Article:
At the same time, there are problems. Because of the processing of the gas there is significant soil subsidence and this leads to earthquakes. The first one in 1986 and a few hundred since. Maximum magnitude was 3,6 in 2012.
Many inhabitants of the province of Groningen are of course not happy with this situation, as the earthquakes damage houses and makes people feel unsafe. They feel that there is not enough being done to prevent the damage. Action group ‘Schokkend Groningen’ (Shocking Groningen) feels that the national gas company and the minister of economic affairs are responsible and should take action on the short term.
This sunday one of the protesters occupied one of the locations where the gas is being processed. And it may not surprise you that the bike played a role in the protest. The police wanted to arrest the protester, after he had cut a hole in the entrance gate and entered a forbidden area. The protester rode off on his bicycle and the police had to get on their bikes too in order to catch him. For a while a group of sympathizers blocked the road for the police with the arrested protester, but finally he was taken away in a police van.
People Habitat: 25 Ways to Think About Greener, Healthier Cities | by F. Kaid Benfield (via atlurbanist)
And that’s it!
Sweet video of international students’ life in Tilburg, made by Spanish students living in my part of the city. They start of with “So yes… bricks and bikes” and continue “The first thing that I realized when I came out of the train station… was that there are bikes everywhere… and that almost every house is made with the same brick facade”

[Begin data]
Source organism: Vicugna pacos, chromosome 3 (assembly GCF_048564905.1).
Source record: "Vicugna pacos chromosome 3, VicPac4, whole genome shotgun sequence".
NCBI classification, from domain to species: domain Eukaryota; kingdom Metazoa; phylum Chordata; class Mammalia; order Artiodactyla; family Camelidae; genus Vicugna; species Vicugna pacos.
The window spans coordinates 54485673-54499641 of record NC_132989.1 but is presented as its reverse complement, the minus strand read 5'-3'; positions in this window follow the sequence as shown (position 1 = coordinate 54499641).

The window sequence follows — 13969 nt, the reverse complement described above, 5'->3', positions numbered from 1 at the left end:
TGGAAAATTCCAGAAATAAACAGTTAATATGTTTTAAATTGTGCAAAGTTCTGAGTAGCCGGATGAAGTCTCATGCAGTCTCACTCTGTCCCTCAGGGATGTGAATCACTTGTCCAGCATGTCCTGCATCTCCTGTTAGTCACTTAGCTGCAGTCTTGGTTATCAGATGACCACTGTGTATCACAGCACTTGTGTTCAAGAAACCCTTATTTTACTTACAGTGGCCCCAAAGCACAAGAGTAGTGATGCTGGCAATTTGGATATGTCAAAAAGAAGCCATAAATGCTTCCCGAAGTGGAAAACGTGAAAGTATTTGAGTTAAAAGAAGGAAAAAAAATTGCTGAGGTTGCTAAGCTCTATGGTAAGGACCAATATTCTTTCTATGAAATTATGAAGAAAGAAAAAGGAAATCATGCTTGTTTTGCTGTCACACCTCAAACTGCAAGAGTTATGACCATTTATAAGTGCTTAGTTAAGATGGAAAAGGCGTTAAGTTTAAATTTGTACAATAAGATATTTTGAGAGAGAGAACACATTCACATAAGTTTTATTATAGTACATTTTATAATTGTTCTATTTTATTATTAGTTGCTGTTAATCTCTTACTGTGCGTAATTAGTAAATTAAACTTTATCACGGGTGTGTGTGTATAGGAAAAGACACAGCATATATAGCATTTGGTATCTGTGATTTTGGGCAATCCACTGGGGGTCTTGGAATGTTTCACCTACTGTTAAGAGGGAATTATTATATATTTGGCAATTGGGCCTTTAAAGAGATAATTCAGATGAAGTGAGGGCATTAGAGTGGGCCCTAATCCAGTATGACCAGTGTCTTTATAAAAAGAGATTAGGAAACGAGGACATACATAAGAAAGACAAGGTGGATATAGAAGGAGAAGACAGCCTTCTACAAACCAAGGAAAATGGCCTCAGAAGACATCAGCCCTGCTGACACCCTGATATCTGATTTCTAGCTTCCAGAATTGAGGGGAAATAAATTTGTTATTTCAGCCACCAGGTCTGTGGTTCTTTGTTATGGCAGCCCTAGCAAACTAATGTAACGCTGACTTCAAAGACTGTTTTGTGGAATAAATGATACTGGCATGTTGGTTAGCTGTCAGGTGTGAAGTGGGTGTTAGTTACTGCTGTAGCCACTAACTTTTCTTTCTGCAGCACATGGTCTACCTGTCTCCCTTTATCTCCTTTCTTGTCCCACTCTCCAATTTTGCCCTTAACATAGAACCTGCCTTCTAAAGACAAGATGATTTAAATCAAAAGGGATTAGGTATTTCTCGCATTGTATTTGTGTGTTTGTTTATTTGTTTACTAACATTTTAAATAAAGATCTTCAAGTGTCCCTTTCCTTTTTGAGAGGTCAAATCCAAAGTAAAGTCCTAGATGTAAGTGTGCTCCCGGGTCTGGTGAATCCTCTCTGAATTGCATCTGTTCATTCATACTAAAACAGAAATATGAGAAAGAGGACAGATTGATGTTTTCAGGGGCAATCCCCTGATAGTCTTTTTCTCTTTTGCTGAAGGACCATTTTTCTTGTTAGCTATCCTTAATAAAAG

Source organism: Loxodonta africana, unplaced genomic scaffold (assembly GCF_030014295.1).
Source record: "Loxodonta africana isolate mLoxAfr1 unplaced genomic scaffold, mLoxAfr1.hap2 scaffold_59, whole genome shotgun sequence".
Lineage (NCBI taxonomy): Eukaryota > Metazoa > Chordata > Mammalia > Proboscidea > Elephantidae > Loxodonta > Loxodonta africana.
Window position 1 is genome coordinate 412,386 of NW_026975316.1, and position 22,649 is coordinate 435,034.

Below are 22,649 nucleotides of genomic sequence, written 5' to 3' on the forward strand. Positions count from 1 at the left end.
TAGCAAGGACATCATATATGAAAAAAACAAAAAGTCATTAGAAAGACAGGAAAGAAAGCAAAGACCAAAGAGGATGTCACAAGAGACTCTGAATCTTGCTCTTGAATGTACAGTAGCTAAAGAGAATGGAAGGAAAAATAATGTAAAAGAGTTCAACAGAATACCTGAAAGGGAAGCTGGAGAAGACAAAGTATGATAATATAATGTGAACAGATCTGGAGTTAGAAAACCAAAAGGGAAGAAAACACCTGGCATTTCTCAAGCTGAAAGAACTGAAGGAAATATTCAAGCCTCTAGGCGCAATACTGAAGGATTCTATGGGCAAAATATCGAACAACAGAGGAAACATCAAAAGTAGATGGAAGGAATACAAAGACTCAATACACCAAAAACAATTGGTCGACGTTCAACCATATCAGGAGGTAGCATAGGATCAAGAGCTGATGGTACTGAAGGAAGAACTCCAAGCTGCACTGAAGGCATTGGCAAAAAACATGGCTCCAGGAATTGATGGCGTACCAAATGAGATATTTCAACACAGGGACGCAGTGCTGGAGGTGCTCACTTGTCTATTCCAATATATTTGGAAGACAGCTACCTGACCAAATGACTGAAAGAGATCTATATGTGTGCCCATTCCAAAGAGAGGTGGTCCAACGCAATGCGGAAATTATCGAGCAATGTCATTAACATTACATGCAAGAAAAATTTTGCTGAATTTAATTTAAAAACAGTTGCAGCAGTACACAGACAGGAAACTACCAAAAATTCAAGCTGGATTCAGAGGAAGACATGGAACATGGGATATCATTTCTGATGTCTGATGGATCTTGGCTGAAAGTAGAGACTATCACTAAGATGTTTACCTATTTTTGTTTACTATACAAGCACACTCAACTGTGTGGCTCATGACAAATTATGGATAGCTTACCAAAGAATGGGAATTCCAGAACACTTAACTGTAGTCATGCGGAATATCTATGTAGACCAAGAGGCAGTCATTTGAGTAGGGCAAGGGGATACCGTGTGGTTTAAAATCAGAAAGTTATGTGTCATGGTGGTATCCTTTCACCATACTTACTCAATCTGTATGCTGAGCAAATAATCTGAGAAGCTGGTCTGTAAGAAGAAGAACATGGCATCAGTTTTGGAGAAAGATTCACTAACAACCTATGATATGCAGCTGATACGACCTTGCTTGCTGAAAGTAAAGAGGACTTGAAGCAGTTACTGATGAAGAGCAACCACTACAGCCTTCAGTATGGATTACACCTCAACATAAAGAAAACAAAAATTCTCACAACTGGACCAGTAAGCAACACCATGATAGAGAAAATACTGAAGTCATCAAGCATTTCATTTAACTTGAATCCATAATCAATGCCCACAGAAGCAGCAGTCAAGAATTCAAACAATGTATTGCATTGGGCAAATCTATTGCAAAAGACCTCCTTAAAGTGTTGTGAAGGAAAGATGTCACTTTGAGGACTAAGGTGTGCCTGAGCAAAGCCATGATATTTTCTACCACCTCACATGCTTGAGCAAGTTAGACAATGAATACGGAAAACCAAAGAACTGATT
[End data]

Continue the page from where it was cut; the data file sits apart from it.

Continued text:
I’m looking forward to the guest lecture I’ll give at Tilburg University next week to introduce a new group of 140 international students to our bike culture!
Tilburg was one of the first Dutch towns to build cycling-specific facilities in the late 1970s after the oil crisis, environmental concerns, traffic fatalities and other factors lead to more policy supportive of cycling. One of the first two-way tracks for cyclists was built there in 1977 but the town did not stop there. Tilburg went on to build a cycling network and worked to keep car traffic minimal in the center of town.
Now, more than 35 years later, the city needs a fresh ambition, as there is so much potential to raise the numbers of cyclists further and with that make our city cleaner, quieter and safer. In november I was invited to share my views and give examples of what needs to be done. In my opinion, we need to put cyclists in the centre of our thinking when we work on urban mobility. Also, we need to keep on thinking about door-to-door mobility if we want to keep on facilitating young and old to use the bike to go to school, work, visit friends, go shopping, etc. Lastly we need to promote cycling in a nice manner, at the same time showing how normal it is to use your bike to get around. I hope 2014 will bring some nice new challenges and ideas for cycling in my city!